Friday, October 23, 2015

Maven phases and goals

Maven has a life cycle in its build process. The key concept is "Phase". Do not be confused by another concept "goal". There are different but related. For example, "package" is a phase. It is not a goal.

Maven can support a number of different life cycles. But the mostly used one is the default Maven life cycle.

The default life cycle has the following phases (For a more detailed description, see reference[1]). And they are stepped through in order until it reaches at the phase that is specified in the Maven command.

  1. process-resources
  2. compile
  3. process-classes
  4. process-test-resources
  5. test-compile
  6. test
  7. prepare-package
  8. package
  9. install

Maven delegates the work to Maven plugins.

Plugin goals can be attached to a life cycle phase. When Maven moves through the phases, it executes the goals attached to each phase. Each phase can have zero or more goals bound to it.

A phase may mean different things to different projects. For example, for the package phase, a JAR project will produce a JAR file, while a web application will produce a WAR file.

If no plugin is specified in the pom file, Maven seems to use its default plugins. See reference[2].

You can run Maven by specifying a phase as in "mvn install". You can also run Maven by specifying the actual goals as in "mvn resources:resources compiler:compile".



Wednesday, October 21, 2015

Spring session scoped bean and HTTP session attribute

A simple JSF application app has a jsf file a.faces and a jsp file b.jsp. The jsp file has the following:
    HttpSession sess = rquest.getSession();
    FooBean foo = (FooBean)sess.getAttribute("fooBean");
And the jsf file has the following:
<ice:form onsubmit="#{fooBean.doAction}">
Here the tag ice is used because it is using icefaces. The name fooBean is for a Spring bean defined in applicationContext.xml as below:
<bean id="fooBean" class="FooBean" scope="session">
   <constructor-arg><ref bean="x" /> <constructor-arg>
   <constructor-arg><ref bean="y" /> <constructor-arg>

<bean id="x" class="X"/>
<bean id="y" class="Y" scope="session"/>
And in the faces-config.xml, there is the following:

The application is accessed by app/a.faces. And then you can access the jsp file app/b.jsp without any problem. But if you access the application using app/b.jsp as the first step, it will give NullPointerException when calling foo.someMethod() because foo is null.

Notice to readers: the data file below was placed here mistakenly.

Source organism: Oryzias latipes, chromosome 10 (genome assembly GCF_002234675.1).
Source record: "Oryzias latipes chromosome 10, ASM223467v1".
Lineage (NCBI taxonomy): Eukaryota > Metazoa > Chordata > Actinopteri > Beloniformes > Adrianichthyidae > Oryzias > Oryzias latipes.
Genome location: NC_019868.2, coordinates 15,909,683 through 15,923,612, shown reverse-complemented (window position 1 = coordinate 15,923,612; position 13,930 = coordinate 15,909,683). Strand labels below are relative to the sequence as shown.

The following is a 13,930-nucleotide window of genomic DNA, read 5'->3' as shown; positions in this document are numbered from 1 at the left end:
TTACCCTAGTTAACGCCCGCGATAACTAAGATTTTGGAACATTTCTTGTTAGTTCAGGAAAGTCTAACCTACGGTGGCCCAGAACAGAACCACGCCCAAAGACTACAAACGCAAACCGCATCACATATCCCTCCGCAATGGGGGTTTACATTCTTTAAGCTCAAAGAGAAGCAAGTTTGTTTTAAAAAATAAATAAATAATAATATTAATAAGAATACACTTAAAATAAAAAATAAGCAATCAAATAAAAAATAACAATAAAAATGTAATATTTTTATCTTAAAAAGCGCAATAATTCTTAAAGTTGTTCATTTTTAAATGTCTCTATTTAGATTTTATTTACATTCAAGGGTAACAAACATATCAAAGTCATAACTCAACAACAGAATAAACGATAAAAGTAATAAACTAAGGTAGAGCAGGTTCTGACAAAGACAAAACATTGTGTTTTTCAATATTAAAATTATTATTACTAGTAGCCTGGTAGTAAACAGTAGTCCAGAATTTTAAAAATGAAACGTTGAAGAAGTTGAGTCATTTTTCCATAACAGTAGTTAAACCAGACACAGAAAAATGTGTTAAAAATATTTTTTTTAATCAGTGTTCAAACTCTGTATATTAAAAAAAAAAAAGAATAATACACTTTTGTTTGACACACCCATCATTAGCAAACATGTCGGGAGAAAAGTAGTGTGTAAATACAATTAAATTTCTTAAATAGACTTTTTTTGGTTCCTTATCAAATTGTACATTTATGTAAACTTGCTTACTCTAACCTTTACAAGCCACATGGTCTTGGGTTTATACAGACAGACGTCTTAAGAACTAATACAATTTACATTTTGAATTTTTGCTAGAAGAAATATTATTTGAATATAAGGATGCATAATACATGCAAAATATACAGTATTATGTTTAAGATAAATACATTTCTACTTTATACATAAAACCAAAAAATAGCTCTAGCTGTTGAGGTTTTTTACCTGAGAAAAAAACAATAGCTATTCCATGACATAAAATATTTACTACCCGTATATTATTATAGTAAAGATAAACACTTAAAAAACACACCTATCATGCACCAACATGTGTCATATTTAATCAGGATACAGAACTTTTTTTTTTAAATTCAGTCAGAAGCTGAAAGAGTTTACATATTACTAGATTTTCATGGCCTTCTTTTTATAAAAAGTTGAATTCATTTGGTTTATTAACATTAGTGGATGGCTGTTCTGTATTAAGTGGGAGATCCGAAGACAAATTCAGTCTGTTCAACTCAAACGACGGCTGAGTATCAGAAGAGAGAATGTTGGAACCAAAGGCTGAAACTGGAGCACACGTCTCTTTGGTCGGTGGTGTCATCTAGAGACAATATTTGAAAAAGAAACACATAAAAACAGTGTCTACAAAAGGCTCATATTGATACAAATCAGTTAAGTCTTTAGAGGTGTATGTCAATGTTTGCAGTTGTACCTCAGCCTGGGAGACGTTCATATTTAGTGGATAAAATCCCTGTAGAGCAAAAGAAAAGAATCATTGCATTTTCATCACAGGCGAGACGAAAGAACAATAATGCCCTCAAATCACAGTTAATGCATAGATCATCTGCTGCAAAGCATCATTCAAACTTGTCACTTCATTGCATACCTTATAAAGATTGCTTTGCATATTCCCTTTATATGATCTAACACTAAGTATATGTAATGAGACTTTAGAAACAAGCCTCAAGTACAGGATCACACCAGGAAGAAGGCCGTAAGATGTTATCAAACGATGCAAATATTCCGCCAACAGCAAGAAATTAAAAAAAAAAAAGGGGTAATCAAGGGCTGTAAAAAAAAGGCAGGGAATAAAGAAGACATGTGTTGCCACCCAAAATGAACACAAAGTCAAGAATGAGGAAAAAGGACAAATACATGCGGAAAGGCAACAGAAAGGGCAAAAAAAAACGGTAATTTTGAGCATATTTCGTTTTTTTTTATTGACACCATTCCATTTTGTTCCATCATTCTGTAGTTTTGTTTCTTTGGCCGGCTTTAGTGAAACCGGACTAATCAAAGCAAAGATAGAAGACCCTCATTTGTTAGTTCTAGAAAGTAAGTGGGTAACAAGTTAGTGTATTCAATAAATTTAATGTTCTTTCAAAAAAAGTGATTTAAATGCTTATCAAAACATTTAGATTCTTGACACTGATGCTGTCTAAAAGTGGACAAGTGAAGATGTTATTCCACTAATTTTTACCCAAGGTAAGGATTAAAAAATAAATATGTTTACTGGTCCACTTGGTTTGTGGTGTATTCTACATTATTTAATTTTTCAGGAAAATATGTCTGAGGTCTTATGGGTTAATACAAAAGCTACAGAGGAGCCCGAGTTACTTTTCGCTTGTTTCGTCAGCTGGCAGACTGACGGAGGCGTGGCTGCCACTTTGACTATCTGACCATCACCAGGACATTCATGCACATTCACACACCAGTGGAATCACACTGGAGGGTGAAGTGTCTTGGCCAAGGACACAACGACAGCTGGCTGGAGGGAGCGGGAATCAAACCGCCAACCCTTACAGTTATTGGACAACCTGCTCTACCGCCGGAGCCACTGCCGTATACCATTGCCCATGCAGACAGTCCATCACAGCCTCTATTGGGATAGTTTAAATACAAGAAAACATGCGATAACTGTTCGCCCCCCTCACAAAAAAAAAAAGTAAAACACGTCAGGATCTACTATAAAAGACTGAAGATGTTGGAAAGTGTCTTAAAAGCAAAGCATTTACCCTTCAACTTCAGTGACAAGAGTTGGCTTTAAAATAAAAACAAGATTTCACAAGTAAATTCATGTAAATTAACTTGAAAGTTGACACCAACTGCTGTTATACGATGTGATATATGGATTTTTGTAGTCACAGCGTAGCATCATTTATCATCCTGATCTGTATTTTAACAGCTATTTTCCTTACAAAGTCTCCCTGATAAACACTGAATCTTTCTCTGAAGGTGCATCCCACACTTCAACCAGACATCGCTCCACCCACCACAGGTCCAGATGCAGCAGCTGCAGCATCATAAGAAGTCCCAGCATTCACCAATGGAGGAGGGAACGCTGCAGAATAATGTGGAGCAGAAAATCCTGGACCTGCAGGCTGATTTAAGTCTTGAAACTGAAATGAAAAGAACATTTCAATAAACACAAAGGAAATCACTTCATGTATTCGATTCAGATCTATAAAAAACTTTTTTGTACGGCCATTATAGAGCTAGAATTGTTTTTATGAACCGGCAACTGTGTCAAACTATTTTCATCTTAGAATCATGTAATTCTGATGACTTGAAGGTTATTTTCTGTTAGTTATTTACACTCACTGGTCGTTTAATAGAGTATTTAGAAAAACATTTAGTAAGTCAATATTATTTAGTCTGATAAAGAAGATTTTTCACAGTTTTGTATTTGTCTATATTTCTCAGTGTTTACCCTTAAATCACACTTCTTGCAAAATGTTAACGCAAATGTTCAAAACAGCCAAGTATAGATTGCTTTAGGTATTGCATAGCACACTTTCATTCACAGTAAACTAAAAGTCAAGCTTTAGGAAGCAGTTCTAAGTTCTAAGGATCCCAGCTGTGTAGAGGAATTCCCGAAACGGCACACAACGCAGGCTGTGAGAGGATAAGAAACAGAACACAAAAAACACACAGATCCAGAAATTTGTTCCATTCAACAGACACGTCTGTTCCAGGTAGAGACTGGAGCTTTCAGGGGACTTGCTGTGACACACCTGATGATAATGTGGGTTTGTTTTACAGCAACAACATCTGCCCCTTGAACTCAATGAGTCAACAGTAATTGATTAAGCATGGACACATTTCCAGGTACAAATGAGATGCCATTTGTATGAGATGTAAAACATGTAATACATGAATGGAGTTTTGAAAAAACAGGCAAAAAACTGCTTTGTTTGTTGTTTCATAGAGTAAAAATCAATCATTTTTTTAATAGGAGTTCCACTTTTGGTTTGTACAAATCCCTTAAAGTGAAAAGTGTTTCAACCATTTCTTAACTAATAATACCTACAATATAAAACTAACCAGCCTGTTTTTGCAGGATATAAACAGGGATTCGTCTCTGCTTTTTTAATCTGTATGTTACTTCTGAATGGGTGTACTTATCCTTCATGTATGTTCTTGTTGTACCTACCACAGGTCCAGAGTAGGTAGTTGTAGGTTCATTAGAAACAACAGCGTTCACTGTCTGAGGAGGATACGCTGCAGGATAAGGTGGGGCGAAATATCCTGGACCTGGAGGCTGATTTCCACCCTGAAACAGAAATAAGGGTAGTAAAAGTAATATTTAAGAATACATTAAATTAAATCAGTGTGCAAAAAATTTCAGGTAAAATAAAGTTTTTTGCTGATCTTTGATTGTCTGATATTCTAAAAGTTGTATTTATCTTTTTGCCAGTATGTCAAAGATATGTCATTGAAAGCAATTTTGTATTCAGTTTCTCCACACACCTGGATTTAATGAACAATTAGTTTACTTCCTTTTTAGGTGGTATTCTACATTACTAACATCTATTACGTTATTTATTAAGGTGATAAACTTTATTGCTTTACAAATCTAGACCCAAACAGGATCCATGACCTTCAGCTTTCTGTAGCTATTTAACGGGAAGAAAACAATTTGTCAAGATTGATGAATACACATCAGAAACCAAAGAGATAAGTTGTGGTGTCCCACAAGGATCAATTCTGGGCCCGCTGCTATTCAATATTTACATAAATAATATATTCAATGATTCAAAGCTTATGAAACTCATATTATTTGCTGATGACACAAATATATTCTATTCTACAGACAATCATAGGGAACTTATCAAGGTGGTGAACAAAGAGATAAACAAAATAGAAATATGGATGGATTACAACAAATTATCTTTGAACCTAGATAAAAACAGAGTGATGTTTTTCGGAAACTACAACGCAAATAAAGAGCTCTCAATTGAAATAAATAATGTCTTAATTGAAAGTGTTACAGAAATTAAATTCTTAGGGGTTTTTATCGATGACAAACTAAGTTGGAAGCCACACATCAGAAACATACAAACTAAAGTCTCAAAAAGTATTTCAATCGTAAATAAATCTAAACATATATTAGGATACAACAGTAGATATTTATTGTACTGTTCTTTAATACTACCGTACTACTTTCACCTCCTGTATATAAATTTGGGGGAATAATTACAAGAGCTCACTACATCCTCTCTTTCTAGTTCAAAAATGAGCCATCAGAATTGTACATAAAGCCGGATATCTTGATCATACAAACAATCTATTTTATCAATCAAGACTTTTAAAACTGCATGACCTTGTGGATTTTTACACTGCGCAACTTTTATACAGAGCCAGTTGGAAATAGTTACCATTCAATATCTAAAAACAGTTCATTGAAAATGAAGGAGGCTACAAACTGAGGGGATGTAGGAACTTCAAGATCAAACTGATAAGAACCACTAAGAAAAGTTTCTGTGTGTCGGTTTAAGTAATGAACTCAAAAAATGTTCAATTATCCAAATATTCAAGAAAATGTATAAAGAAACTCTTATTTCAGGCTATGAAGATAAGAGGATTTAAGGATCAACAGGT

The tricky thing here is how the "fooBean" is put into the session as an attribute. The answer is in the Spring DelegatingVariableResolver class and DefaultListableBeanFactory class.

When user types app/a.faces, the resolver sees #{fooBean.doAction}. It checks the applicationContext.xml and finds the bean definition. So it creates the bean x, y, and then fooBean. The bean x is a singleton. It is already created at the application startup. So the resolver only needs to get the cached instance of x. But the bean y has a scope of session. So the resolver calls DefaultListableBeanFactory and creates a brand new instance of y. And it puts it as an attribute into the HTTP Session object. After both x and y are created, a new fooBean is created and put into the session as an attribute since its scope is also session. So these session beans are created lazily when there are referenced.

Now if you access app/b.jsp without firstly accessing app/a.faces, the Spring resolver is not invoked. The session object has no attribute named "fooBean". And you will get a null object for this attribute.

The following is the method stacks showing the Spring bean is resolved and set into the HTTP session as an attribute.

owns: InterceptingServletSession  (id=15648) 
 MyAttributeListener.attributeAdded(HttpSessionBindingEvent) line: 13 
 EventsManager.notifySessionAttributeChange(HttpSession, String, Object, Object) line: 302 
 MemorySessionContext(SessionContext).notifySessionAttributeChange(HttpSession, String, Object, Object) line: 1479 
 MemorySessionData(SessionData).setAttribute(String, Object, boolean) line: 1121 
 MemorySessionData(SessionData).setAttribute(String, Object) line: 959 
 InterceptingServletSession(ProxyHttpSession).setAttribute(String, Object) line: 107 
 ServletSessionAttributeMap.setAttribute(String, Object) line: 20 
 ServletSessionAttributeMap(AbstractAttributeMap).put(Object, Object) line: 157 
 FacesRequestAttributes.setAttribute(String, Object, int) line: 108 
 SessionScope(AbstractRequestAttributesScope).get(String, ObjectFactory) line: 44 
 SessionScope.get(String, ObjectFactory) line: 90 
 DefaultListableBeanFactory(AbstractBeanFactory).doGetBean(String, Class, Object[], boolean) line: 298 
 DefaultListableBeanFactory(AbstractBeanFactory).getBean(String, Class, Object[]) line: 185 
 DefaultListableBeanFactory(AbstractBeanFactory).getBean(String) line: 164 
 XmlWebApplicationContext(AbstractApplicationContext).getBean(String) line: 881 
 DelegatingVariableResolver.resolveSpringBean(FacesContext, String) line: 136 
 DelegatingVariableResolver.resolveVariable(FacesContext, String) line: 109 
 NamedValue.evaluate(ExpressionInfo) line: 145 
 ComplexValue.evaluate(ExpressionInfo) line: 166 
 ExpressionEvaluatorImpl.evaluate(ExpressionInfo) line: 263 
 ValueBindingImpl.getValue(FacesContext, String) line: 160 
 ValueBindingImpl.getValue(FacesContext) line: 143 
 HtmlForm(HtmlForm).getOnsubmit() line: 501